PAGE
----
3,4-Dichlorophenoxy acetic acid (3,4-D) (Figure 1) is an organic anion used widely in modern agriculture to control weeds in paddy field and wheat and corn plantations [21].

thumbnailFigure 1. Molecular structure of 3,4-dichlorophenoxy acetic acid.

In this study, the intercalation of 3,4-dichlorophenoxyacetic acid into the interlamellae of zinc-aluminum-layered double hydroxide (ZAL) was accomplished by a simple direct self-assembly method for the formation of a new organic–inorganic nanohybrid material. The physicochemical properties and the controlled release of the agrochemical were investigated and discussed.

Methods

All chemicals used in this synthesis were obtained from various chemical suppliers and used without further purification. Zinc nitrate (Zn(NO3)2·6H2O, 98%, ChemPurPiekary Slaskie, Poland) and aluminum nitrate (Al(NO3)3·9H2O, 98%, ChemPurPiekary Slaskie, Poland) were used as the sources of cations while 3,4-dichlorophenoxy acetic acid (C9H9ClO3, 95%, Sigma-Aldrich Corporation, St. Louis, MO, USA) was used as the starting material of the guest anion. All solutions were prepared using deionized water.

Synthesis of materials

The synthesis of Zn-Al-3,4D nanocomposites was performed by self-assembly method from a mixed aqueous solution of 0.1 M Zn(NO3)2·6H2O and 0.025 M Al(N03)3·9H2O at various concentrations of 3,4D ranging from 0.0035 to 0.5 M. NaOH (2 M) was then added to the mixture with vigorous stirring under nitrogen atmosphere at a constant pH of 7.5 ± 0.02. The precipitate was aged for 18 h in an oil bath shaker at 70°C, filtered, thoroughly washed, and dried in a vacuum oven at 70°C. The resulting nanocomposite was finely ground, kept in a sample bottle, and stored in a vacuum desiccator for further use and characterization. A similar procedure was performed for the preparation of ZAL except the addition of 3,4D.

Characterization

Powder X-ray diffraction (PXRD) patterns were recorded on a Rigaku model Ultima IV powder λ diffractometer (Rigaku Corporation, Tokyo, Japan) using filtered Cu-Kα radiation (λ = 1.540562 Å) at 40 kV, 20 mA, and 2° min−1. Fourier transform infrared (FTIR) spectra were recorded using a PerkinElmer ×1,725 spectrophotometer (PerkinElmer, Waltham, MA, USA) in the range of 400 to 4,000 cm−1. Finely ground 1% samples in KBr powder were compressed to obtain a pellet, and the pellet was then used to obtain the IR spectra. Thermogravimetric and differential thermogravimetric analyses (TGA/DTG) were carried out using a Mettler Toledo TGA/SDTA851 thermogravimetric analyzer (Mettler Toledo Inc., Columbus, OH, USA) with a heating rate of 10°C min−1 between 35°C and 1,000°C, under a nitrogen flow rate of 50 ml min−1. The elemental analysis was performed using a CHNS analyzer (model CHNS-932, LECO Corporation, St. Joseph, MI, USA) together with inductively coupled plasma atomic emission spectrometry using a PerkinElmer spectrophotometer (model Optima 2000DV) under standard condition.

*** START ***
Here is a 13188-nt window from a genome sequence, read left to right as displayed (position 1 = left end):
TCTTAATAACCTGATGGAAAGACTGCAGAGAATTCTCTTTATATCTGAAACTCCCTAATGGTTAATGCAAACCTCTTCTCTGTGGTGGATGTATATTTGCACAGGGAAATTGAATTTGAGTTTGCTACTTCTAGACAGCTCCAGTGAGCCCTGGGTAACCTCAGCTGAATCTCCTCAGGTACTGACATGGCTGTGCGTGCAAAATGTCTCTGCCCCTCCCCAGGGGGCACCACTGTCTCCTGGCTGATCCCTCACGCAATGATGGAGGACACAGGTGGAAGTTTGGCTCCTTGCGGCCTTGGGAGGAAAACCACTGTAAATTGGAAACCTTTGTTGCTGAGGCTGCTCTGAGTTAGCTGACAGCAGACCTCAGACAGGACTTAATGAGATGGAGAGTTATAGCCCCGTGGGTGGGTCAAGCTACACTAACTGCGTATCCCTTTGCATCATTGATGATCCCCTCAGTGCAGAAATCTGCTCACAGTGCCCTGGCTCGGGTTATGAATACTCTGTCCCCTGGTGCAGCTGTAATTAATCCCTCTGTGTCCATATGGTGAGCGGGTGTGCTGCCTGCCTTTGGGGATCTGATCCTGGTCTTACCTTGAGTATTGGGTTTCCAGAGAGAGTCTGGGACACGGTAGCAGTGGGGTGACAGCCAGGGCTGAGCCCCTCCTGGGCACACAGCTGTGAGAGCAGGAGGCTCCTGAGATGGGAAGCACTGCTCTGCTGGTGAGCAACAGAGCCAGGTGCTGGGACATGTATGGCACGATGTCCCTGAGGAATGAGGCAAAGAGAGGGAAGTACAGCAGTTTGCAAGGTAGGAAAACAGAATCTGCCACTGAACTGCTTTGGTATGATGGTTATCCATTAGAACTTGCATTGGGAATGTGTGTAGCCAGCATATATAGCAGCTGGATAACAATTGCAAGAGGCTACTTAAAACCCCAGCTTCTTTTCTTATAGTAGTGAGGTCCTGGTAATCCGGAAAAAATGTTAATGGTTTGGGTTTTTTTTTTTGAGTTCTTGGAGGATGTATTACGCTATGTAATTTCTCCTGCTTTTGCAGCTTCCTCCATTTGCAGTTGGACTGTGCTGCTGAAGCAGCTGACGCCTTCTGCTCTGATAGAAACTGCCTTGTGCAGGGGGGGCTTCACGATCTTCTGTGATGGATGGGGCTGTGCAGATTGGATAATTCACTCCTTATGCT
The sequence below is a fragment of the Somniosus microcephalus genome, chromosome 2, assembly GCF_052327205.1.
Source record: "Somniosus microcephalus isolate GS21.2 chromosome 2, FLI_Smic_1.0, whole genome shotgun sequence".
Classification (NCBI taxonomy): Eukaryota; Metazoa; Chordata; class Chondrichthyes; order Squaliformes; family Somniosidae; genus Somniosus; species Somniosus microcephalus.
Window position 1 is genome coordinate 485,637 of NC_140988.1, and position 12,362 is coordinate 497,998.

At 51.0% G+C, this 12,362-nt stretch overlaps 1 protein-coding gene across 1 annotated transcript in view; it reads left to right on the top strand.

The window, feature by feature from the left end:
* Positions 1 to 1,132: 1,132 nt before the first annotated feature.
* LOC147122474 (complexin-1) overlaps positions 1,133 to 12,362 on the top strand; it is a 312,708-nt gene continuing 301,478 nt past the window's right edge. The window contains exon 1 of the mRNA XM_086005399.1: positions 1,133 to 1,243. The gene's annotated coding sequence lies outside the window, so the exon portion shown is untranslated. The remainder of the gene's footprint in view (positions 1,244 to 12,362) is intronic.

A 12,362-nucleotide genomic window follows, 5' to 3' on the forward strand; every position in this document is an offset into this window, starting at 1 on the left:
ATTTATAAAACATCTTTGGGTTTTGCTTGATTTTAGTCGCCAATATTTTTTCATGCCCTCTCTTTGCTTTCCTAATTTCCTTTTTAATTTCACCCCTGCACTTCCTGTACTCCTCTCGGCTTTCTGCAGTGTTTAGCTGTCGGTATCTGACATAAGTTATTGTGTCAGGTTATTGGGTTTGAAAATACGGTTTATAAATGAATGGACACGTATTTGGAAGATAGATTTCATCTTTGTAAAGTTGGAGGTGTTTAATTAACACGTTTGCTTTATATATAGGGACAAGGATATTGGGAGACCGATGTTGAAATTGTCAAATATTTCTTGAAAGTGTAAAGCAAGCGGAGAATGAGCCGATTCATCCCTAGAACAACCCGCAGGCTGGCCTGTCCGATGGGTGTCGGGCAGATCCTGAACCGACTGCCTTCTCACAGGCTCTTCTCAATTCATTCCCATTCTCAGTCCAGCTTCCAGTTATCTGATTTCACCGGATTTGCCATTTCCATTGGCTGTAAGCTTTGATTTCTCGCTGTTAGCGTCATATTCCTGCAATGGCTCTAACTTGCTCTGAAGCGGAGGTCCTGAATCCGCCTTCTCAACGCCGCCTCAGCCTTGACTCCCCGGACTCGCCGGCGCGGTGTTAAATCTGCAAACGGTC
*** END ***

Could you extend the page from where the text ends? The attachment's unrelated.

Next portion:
Results and discussion

Powder X-ray diffraction

Figure 2 shows the PXRD patterns of the ZAL and its nanohybrid material, zinc-aluminum-3,4-dicholorophenoxyacetate (N3,4-D), prepared using various concentrations of 3,4-D from 0.0035 to 0.5 M. As shown in the figure, the basal spacing of ZAL, which contains nitrate ion as the counter anion in the interlayer, was recorded to be 8.9 Å which is in a good agreement with the sum of the thickness of the anion, NO3 (4.1 Å), and the brucite-like layer (4.8 Å) [22]. The increasing basal spacing from 8.9 to 24.8 Å in the resulting nanocomposite, N3,4-D, was due to the inclusion of the new anion 3,4-D, which is bigger than nitrate, into the interlamellae space. This shows that 3,4-D has higher affinity toward ZAL compared to the counter anion (nitrate). When the concentration of 3,4-D was increased from 0.3 to 0.5 M, we observed that the reflection peaks at around 2θ = 0.4° became broad especially for 003 reflections showing a mix phase of the material due to the 3,4-D absorbed on the surface of ZAL. The best well-ordered nanocomposite was synthesized with 0.1 M which produced a sharp, symmetric, high-intensity peak, especially for 003 and 006 reflection peaks. This sample was then chosen for further characterization.

thumbnailFigure 2. PXRD patterns of ZAL and its nanohybrids prepared at various concentrations of 3,4-D (0.035 to 0.5 M).

FTIR spectroscopy